Art Street, with its colorful local features, is probably the most interesting street in Kashgar.
The branches of the Great Silk Road once led through many important cities in the western mountains and deserts of ancient China, but one of the last locations along this famous trade network before leaving what today is Chinese territory is the city of Kashgar. This oasis town sits near the westernmost outcropping of the Chinese border in Xinjiang and is a point of cultural contact with the peoples of Central Asia.
In the center of the city, the Sunday Market held on Ancient Art Street (also known as Wustanbowie Handicrafts Street) brings a million tourists a year to sort through its huge array of unique and exotic goods. To enter the Old City area in general is to take a hundred-year step back in time and to experience the distinctives of Uyghur and other local culture.
The Amazing Kashgar Market
Right next to the Id Kah Mosque and passing by the Kashgar central square, Ancient Art Street is a gathering point for craftsman and salesmen from all Kashgar and the surrounding countryside. Its more than 4,000 trading stalls, farmers' markets, flea markets, and livestock and meat markets stretch on for more than a full kilometer (about six-tenths of a mile), and it is the largest marketplace in all of Central Asia.
Goods sold include: simple Uyghur pottery, ethnically designed clothing, flower-lined hats, gold and silver jewelry, exquisite wood carvings, local musical instruments, native knives, and an endless variety of colorful and artistic crafts. This market has been designated by China's central government as a Special Economic Zone, giving businesses located within its bounds special tax and regulatory advantages and thus encouraging its growth and prosperity.
Historical Significance of Kashgar
For over 2,000 years Kashgar was a crucial link on the famed Silk Road and an economic and cultural exchange point between China and Central Asian lands. The Old City still retains its thatched and mud-brick homes and narrow alleys and streets which give us a glimpse of earlier days, though modern city developments are rapidly diminishing its size. Hundreds of old-style workshops and other reminders of the past still linger in this town that seems almost a living museum.
As an important point of interchange between China and Central Asia, Kashgar served as a flourishing trade spot in ancient times. Since the Tang Dynasty (618–907), the city's cultural and economical dominance gradually declined and was finally abandoned in the Qing Dynasty (1644–1911). Yet, this ancient trading hub retains vestiges of its outpost ambience, as is reflected in Art Street.
The Art Street Now
The bustling street is full of Muslim vendors, veiled Muslim women, and smart Central-Asian merchants selling a huge variety of local items to travelers. The wide variety of items sold here include flowers-fringed caps, ancient ethnical embroiders, dazzling golden and silver jewelry, delicate wooden carvings, simple and unsophisticated pottery, skillfully made red bronze ware, well-made melodious folk instruments, brilliant silk products, exquisite folk knives, and much more. Experience the history of Kashgar's colorful and remarkable local culture while walking along Art Street.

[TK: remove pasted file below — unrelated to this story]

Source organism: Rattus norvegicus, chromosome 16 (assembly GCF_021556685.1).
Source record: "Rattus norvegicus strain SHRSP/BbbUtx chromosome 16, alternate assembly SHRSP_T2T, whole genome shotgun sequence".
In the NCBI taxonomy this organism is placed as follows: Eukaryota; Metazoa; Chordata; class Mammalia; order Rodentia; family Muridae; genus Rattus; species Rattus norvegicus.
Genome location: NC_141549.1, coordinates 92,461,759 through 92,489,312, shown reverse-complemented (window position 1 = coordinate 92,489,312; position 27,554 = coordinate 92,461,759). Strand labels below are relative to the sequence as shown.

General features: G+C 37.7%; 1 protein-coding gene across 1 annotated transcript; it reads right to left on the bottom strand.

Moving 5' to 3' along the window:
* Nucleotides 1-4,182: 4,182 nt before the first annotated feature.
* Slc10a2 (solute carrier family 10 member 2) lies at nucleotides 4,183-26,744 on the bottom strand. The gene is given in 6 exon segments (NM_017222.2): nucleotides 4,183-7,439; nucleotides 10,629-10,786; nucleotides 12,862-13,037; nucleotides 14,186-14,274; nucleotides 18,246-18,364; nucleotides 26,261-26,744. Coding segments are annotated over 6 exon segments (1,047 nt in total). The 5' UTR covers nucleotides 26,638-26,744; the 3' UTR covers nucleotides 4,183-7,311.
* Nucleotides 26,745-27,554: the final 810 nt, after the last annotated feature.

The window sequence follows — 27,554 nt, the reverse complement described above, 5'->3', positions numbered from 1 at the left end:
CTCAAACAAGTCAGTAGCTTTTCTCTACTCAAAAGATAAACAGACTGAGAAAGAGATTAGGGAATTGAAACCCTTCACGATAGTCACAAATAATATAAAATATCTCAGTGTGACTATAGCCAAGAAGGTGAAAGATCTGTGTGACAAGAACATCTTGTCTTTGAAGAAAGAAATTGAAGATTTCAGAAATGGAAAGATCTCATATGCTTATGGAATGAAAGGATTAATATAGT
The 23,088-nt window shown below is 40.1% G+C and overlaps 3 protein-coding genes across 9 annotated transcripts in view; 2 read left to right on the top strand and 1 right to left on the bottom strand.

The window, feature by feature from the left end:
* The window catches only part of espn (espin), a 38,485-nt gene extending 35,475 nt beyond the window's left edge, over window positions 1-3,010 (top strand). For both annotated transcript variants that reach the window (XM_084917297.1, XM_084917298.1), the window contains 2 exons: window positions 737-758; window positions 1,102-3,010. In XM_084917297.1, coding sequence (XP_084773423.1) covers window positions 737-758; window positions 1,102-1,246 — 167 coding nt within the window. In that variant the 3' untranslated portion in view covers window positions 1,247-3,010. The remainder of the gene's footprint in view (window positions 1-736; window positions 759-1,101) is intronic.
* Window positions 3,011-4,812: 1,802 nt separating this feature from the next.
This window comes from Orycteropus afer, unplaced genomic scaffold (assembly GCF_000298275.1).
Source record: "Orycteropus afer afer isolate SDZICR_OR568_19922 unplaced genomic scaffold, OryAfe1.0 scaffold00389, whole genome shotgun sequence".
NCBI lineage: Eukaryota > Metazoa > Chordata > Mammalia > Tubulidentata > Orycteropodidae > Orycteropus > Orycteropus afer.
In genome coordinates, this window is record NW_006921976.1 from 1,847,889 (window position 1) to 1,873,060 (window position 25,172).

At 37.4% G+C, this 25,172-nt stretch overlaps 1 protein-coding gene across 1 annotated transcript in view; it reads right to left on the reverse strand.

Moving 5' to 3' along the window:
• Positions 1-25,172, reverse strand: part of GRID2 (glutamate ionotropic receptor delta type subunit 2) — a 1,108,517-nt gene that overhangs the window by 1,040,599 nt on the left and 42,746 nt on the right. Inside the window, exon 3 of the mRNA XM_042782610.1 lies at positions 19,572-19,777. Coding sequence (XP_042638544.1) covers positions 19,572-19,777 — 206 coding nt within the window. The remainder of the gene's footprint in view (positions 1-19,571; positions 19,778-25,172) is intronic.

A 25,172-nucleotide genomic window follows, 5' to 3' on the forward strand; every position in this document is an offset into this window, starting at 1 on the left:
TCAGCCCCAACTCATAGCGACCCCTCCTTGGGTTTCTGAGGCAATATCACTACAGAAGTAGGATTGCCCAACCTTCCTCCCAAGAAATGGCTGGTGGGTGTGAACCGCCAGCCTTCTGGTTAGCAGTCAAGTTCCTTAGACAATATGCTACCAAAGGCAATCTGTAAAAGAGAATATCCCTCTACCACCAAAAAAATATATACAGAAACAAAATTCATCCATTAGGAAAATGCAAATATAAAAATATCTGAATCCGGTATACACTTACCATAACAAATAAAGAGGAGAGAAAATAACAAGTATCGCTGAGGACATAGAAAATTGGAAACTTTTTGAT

Kashgar was once a center of Zoroastrianism, and then of Buddhism, but now it is a predominantly Islamic city. Most of the inhabitants are Uyghur and carry on both the cultural and religious traditions of their forebears. It was once a flourishing center of trade, then was for a time abandoned, but today is a populous but isolated town with a heavy agrarian flavor.
Getting There and When to Go
Despite its isolated location, there are constant bus, train, and air connections to Kashgar from Urumqi, over 1,300 km (800 mi) to the northeast. Once in town, it is easy to catch a taxi or walk to Ancient Art Street which is right in the downtown area.
Due to its extreme desert climate, it is not ideal to travel to Kashgar during the blazing and bone-dry summer months of June through August nor in the chilly winter months of December through February. However, the time of ripened fruits and festivals to celebrate the harvest is in August, and it would be worth it to bear a little late summer heat for the chance to attend the activities.
Make sure to prepare appropriately for this sunny, hot climate and to bring something warm to wear at night when desert temperatures drop drastically. Also, since Kashgar is one of the driest cities on earth, receiving only 65 mm (2.5 in) of rain a year, you will want to always have a water bottle handy.
What Else Can I Do While In Kashgar?
Besides the market, one should take a stroll through People's Park downtown, note the 18-m (59-ft) tall statue of Mao Zedong, view the Id Kah Mosque (largest Mosque in China), see the Apak Hoja Tomb (holiest Muslim site in Xinjiang), take a trip to nearby Patuo City with its ancient imperial palace, and drive through the length of the fruit-laden Valley of Kashgar. Additionally, it would be fun to take a trip on a local camel and to experience local cultural events.